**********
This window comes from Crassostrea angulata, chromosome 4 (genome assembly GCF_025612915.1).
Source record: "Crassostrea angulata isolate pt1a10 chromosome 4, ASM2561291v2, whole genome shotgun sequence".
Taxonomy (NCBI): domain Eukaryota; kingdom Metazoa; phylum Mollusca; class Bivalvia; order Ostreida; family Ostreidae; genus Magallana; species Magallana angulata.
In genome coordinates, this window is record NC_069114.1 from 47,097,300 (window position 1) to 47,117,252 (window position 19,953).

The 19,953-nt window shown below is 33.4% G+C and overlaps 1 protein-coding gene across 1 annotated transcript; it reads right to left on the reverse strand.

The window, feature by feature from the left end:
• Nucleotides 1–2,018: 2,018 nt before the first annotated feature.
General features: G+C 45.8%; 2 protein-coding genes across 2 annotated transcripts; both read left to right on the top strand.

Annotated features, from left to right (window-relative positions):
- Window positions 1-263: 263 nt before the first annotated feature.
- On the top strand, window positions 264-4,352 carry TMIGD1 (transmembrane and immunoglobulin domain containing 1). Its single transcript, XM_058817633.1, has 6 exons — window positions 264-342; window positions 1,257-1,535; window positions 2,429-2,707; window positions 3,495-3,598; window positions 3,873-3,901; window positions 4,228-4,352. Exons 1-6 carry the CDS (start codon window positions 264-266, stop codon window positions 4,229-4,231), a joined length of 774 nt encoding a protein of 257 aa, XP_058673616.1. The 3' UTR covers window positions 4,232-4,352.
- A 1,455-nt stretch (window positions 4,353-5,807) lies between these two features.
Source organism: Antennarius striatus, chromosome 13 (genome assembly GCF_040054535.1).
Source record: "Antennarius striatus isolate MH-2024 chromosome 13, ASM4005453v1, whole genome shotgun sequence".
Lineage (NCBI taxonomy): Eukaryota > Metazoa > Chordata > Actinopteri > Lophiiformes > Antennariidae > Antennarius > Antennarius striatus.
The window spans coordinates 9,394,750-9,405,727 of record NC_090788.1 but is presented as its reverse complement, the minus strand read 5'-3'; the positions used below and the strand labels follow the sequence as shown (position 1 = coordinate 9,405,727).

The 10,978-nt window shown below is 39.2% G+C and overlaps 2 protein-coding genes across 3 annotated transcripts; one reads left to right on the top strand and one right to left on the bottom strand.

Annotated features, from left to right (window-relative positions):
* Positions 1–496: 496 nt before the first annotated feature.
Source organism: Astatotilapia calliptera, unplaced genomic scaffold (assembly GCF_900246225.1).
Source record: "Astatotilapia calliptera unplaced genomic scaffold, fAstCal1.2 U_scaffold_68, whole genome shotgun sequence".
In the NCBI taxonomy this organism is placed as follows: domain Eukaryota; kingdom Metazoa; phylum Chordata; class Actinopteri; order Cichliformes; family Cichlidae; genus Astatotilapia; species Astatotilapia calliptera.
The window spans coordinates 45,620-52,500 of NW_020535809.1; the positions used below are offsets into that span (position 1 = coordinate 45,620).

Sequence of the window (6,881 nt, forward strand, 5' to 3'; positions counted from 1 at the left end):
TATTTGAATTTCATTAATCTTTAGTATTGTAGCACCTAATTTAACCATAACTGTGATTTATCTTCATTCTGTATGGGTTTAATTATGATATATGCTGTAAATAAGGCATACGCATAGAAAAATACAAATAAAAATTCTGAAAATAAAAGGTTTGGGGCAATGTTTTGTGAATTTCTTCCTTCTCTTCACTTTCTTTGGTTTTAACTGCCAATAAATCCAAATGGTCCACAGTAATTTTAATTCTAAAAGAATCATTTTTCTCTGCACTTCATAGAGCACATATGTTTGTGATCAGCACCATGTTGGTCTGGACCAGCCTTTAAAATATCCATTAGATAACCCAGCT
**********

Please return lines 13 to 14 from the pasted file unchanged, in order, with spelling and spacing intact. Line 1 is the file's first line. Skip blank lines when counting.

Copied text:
Source organism: Antennarius striatus, chromosome 13 (genome assembly GCF_040054535.1).
Source record: "Antennarius striatus isolate MH-2024 chromosome 13, ASM4005453v1, whole genome shotgun sequence".